Google Penguin Update! Tips For Recovery

Google Penguin Update! Tips For Recovery

by Justin March on June 21, 2012

Been crying into your keyboard since April 24?

Not even ranking for your own brand name?

You’ve been affected by the Google Penguin Update and your rankings are nowhere.

STOP!

Are you sure it’s Penguin?

Lots of updates occurred around the same time and you don’t want to throw the baby out with the bathwater.

If you’re confused about what to do, read on and hopefully all will become clear …

What’s The Google Penguin Update?

It’s an update launched on April 24th we do know that Google publicly called it the “Webspam update” prior to renaming it “Penguin”.

It’s unique as it seeks to penalise sites for participating in spammy techniques.

It acts “…against pages when there was an extremely high-confidence of spam being involved…” Source: Two Weeks In, Google Talks Penguin Update, Ways To Recover & Negative SEO

In other words if your site is affected it will lose rankings sometimes dropping below sites that seem to have less useful content than yours.

In other words it’s a punishment.

The update seems to be principally focused on inbound links.

But what links are affected?

No one knows for sure but the thinking is sites with the following can have issues:

  • A high percentage of links with the same exact match anchor text
  • Links from paid networks
  • Obvious paid links
  • Links from articles on syndication sites
  • Links from sponsored WordPress themes
  • Poor reciprocal links
  • Keyword stuffing of internal links
  • A high percentage of links from blog comments or forums

What Is That Smell! How Do You Tell If Your Links Are Fishy

Think back…

Can you recall buying links?

How about spammy links to your site for example footer links like “This site is designed by Penguins Hate This”?

Check Google Webmaster Tools to ensure you haven’t been sent a message about your links.

Most crucially did your site traffic tank immediately after April 24/25th, this is perhaps the surest method of telling that you have been affected and need to talk to an SEO.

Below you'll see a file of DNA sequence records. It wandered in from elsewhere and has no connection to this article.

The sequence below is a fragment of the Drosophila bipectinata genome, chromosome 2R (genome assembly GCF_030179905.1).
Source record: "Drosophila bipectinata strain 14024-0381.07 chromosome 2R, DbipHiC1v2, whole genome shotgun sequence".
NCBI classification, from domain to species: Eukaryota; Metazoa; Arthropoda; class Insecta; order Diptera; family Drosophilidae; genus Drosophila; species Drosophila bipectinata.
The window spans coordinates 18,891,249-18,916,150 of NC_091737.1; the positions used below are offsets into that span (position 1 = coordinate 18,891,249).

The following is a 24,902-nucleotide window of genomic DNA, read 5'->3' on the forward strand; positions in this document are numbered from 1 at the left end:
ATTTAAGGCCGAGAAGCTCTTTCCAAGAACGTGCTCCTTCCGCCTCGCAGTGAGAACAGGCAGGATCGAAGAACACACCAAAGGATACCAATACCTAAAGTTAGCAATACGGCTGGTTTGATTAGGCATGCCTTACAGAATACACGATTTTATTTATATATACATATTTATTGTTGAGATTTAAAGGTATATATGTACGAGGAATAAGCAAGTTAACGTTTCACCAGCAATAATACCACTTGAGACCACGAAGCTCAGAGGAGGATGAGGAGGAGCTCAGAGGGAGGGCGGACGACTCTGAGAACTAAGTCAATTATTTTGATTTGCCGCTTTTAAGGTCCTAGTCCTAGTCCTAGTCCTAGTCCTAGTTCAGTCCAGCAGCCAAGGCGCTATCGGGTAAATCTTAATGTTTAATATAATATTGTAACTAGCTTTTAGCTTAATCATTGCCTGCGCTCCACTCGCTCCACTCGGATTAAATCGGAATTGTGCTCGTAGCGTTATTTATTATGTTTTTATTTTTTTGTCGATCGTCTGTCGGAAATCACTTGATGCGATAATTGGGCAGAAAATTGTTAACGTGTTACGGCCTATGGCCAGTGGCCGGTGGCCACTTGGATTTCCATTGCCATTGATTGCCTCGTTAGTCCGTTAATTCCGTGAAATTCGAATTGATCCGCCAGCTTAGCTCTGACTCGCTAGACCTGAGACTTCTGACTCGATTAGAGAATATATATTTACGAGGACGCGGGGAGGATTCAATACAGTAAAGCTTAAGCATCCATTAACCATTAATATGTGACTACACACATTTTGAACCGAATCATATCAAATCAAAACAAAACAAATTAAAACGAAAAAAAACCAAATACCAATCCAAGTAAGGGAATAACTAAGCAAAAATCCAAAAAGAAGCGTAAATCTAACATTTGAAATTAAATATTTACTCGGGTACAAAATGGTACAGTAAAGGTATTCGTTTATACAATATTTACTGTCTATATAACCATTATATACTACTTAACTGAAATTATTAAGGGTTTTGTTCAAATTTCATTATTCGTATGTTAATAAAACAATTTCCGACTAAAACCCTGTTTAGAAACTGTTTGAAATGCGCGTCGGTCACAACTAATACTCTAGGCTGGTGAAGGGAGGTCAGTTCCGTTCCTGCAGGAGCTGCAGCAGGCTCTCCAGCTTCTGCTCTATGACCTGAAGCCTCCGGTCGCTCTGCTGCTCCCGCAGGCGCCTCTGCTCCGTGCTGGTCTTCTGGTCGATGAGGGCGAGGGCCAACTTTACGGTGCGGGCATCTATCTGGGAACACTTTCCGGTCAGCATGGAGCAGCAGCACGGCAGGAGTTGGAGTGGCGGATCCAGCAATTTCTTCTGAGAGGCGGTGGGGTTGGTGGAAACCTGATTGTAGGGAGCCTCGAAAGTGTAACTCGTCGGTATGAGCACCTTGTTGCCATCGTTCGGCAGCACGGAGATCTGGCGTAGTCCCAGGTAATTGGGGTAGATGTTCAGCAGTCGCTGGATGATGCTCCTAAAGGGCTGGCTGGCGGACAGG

What To Do? Or How To Swim With Penguins

Once you’re sure it’s a Penguin not a Panda (or any other algorithm change or other issue).

Get your SEO to conduct a site audit, checking carefully for onsite link spam.

Just to be sure follow steps to help resolve any issues you may or may not have with the Google Panda Update (you may as well just in case)

Remove the links that seem most heinous.

Don’t go mad, the worst thing you can do is throw the baby out with the bath water.

It will probably mean approaching each of the third party sites with an e-mail.

In worst case scenarios you may have to pay sites to remove your link(s) OUCH.

Do start thinking of creative ways to attract ethical links to your site.

Start building great content, bizarre I know you may even get someone to link to it.

When Will That Penguin Ever Leave?

You will have to wait on Penguin to see the results…

“Penguin, like Panda, is a filter that gets refreshed from time-to-time. Penguin is not constantly running but rather is used to tag things as spam above-and-beyond Google’s regular spam filtering on a periodic basis.” Source: Two Weeks In, Google Talks Penguin Update, Ways To Recover & Negative SEO

Since Panda occurred the obvious next step would be to implement the same machine learning principles in to defining which pages may or may not contain spammy links.

You cannot hide from the Penguin.

You can only remove the dross and hope for the best…

And do better moving forwards.

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